On a humid evening in early August, professional 3D archery shooter Sherry Hott of Conroe, Texas, found herself in a familiar spot: preparing for a final shoot-down – the very last head-to-head arrows – against four other women as hundreds of spectators watched.
After shooting 40 foam (3D) animal targets in two days of tough competition at St. Bernard Abbey in Cullman, Alabama, the five women knew this final shoot-down was an accomplishment. Each hoped this would be the year they claimed the top prize at the Archery Shooters Association (ASA) Classic, but the shoot-down was especially memorable for Hott.
“I have a good friend I’ve known 20 years who couldn’t come to this tournament because his health isn’t good,” Hott said. “I made up my mind to shoot this tournament to honor him.”
That decision provided the inspiration Hott needed, and she entered the final shoot-down with a 15-point lead. But in a sport where one perfectly placed shot can earn 14 points – or one poorly placed shot misses the target and earns zero – Hott couldn’t relax until the final score was called.
“It’s easy to get tense when the pressure is on,” Hott said. “You can only think about one thing at a time. I just kept telling myself to follow my process. I set my sight, gripped, took a breath, drew and released just like I’ve done in practice, and it made a difference. I was a little shaky on the first shot, but after that it all settled down.”
For the past month, Hott practiced the same pattern and rhythm every time she shot. She takes a deep breath before drawing. As she draws, she takes a deep breath and lets it halfway out. This process helps her relax enough to shoot smoothly without shaking and feeling tense.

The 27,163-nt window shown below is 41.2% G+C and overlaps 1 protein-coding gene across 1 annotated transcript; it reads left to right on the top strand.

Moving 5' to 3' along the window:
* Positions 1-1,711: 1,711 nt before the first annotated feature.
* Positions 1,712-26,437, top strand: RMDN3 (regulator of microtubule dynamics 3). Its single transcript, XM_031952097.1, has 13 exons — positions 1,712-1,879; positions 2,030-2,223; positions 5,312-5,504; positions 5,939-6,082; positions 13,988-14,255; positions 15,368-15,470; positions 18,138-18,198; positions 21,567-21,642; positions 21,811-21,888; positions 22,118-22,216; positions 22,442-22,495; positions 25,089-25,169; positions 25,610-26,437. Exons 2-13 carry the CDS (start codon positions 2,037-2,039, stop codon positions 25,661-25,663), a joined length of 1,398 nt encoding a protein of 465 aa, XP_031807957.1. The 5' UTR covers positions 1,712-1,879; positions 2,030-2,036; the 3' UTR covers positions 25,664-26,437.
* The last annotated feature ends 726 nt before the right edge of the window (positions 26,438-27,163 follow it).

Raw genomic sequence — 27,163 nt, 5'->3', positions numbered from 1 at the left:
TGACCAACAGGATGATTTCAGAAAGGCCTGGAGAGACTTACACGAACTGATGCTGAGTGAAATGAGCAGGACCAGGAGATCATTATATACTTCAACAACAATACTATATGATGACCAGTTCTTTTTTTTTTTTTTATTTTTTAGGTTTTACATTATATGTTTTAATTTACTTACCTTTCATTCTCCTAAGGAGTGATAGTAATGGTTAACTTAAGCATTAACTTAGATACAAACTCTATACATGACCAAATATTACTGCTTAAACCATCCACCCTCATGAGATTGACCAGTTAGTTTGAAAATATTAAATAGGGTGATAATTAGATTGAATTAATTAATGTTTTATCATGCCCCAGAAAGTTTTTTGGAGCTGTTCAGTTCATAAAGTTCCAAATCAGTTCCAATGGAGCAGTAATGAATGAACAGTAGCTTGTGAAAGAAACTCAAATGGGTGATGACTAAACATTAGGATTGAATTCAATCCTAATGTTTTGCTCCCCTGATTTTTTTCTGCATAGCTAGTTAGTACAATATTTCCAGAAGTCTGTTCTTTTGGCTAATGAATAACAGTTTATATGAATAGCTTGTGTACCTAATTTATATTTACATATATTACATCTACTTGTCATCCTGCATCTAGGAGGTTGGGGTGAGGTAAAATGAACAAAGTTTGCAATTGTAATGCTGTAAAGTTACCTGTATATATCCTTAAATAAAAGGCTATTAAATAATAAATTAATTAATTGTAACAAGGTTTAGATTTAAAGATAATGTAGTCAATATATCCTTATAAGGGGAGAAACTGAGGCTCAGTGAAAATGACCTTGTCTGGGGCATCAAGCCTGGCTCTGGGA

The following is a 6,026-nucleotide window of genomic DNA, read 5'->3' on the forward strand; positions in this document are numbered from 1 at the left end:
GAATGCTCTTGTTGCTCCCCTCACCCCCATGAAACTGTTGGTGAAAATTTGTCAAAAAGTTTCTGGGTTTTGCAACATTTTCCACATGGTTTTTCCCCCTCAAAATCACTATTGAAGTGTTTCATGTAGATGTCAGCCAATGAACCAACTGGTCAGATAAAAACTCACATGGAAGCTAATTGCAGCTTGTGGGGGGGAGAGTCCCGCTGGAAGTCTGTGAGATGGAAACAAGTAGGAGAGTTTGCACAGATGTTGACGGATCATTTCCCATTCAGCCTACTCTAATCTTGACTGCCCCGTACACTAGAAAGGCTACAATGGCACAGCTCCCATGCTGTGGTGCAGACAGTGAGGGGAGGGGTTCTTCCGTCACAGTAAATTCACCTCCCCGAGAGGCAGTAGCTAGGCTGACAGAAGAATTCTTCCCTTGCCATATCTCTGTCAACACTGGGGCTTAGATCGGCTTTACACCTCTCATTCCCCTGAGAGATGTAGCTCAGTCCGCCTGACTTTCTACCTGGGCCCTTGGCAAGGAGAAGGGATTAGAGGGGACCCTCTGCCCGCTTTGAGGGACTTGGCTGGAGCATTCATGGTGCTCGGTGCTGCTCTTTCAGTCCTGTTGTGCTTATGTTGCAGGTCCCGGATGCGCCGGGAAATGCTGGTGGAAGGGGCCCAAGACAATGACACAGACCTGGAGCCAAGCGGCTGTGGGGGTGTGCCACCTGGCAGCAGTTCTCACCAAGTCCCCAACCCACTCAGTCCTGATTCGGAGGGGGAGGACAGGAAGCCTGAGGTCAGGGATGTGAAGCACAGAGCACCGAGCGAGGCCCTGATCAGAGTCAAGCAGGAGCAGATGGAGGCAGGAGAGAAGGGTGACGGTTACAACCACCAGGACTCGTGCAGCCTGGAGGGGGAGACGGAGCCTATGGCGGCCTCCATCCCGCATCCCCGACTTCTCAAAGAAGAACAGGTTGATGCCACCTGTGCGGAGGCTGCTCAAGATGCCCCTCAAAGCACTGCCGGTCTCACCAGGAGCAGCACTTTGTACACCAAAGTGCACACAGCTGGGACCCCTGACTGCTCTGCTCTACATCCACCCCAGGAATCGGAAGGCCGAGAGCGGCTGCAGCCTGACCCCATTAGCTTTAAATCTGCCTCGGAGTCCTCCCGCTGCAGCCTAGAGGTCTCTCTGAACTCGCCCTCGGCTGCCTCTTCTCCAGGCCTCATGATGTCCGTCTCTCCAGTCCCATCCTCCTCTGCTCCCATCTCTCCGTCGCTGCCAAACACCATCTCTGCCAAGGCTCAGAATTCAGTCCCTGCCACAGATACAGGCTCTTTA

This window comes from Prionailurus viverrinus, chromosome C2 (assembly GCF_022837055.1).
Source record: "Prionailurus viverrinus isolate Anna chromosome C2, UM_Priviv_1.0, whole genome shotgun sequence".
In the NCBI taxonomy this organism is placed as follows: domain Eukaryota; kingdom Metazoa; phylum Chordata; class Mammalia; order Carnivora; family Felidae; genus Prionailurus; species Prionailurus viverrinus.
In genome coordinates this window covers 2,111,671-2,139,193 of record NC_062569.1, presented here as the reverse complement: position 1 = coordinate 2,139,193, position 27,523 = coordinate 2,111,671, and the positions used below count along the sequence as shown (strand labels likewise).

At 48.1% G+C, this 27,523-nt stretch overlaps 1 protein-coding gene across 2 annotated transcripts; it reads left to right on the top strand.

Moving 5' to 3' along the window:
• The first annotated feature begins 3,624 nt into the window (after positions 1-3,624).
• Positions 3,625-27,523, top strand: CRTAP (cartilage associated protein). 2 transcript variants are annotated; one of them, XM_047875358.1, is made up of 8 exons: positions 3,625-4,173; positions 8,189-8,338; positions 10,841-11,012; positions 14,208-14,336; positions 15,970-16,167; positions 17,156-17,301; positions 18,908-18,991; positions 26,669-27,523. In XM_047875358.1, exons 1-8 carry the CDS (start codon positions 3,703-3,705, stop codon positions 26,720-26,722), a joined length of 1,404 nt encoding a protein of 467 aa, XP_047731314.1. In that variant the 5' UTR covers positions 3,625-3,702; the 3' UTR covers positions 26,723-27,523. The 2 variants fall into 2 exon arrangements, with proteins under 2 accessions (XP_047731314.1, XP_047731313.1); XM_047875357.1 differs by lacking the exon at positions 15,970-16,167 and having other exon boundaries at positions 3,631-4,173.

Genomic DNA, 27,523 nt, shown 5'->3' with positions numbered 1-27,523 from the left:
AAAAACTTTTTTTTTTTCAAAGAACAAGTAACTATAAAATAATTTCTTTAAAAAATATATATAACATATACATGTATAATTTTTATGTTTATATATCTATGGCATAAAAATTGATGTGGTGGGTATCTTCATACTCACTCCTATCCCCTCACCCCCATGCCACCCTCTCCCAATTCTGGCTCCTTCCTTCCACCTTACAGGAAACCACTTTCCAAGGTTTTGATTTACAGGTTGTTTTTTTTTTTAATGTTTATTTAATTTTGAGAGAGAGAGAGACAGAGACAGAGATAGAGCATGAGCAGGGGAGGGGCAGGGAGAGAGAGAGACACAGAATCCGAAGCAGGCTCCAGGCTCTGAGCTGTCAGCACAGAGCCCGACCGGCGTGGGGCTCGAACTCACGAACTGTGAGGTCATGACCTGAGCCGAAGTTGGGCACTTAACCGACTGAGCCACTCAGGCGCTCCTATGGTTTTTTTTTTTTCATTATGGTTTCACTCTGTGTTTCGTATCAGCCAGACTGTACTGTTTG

Hott might have felt relaxed while shooting, but the tension was palpable in the football stadium, where spectators with binoculars packed every seat and spread onto the grass behind the competitors. Each shot sparked a response from the crowd, ranging from a quiet gasp after a low-scoring shot, to a sigh of relief when an arrow hit the intended ring on the target.
Four shots in, Hott held her lead and worked to keep focused on shooting straight and holding steady on the 10-ring. She drew, sighted in on her target, and let the arrow fly. Hers was the competition’s final shot, but instead of a collective sigh of relief, cheers rang out when her arrow scored.
A range of emotions washed over Hott’s face as her score became official, and she realized her years of practice had paid off. She looked relieved, flashed a dazzling smile to friends in the stands, and then covered her face and cried. She wasn’t alone. Friends she made during 14 years on the professional 3D archery circuit flooded the field in a wave of support. Yellow-and-black-clad pros – her Mathews-sponsored teammates – waited in line for hugs and clapped her on the back. Even Hott’s competitors in the shoot-down gathered around to offer congratulations.
A Long Time Coming
Connie Griffin of Atkins, Arkansas, a fellow archer and Hott’s close friend, said everyone at the tournament was proud of her win because they knew how long and hard she worked to achieve it.
“I can’t think of a single person out there who wasn’t excited for Sherry,” Griffin said. “We all know each other and what everyone goes through, how they practice, what they give up, and how much it means. When you know what they did to get there, you can’t help but be happy for the winner.”
Hott began shooting archery in 1992 and turned pro in 2000. She’s made the final shoot-down more times than she remembers, but has never won. Most competitors at the ASA Classic shoot for two main titles: champion of their division and Shooter of the Year.
ASA has many divisions, from Eagle for children to Senior Masters Class for male archers over age 70. Hott competed in and won the Women’s Pro Class. For this competition, women shot 20 3D targets at unknown distances up to 50 yards on both days of the competition.
Shooter of the Year
ASA holds six tournaments each season. Shooter of the Year is determined by the cumulative points from each ranked tournament, with the lowest score dropped. Hott started the ASA Classic in fifth place for Shooter of the Year, and ended the tournament in third place for this title.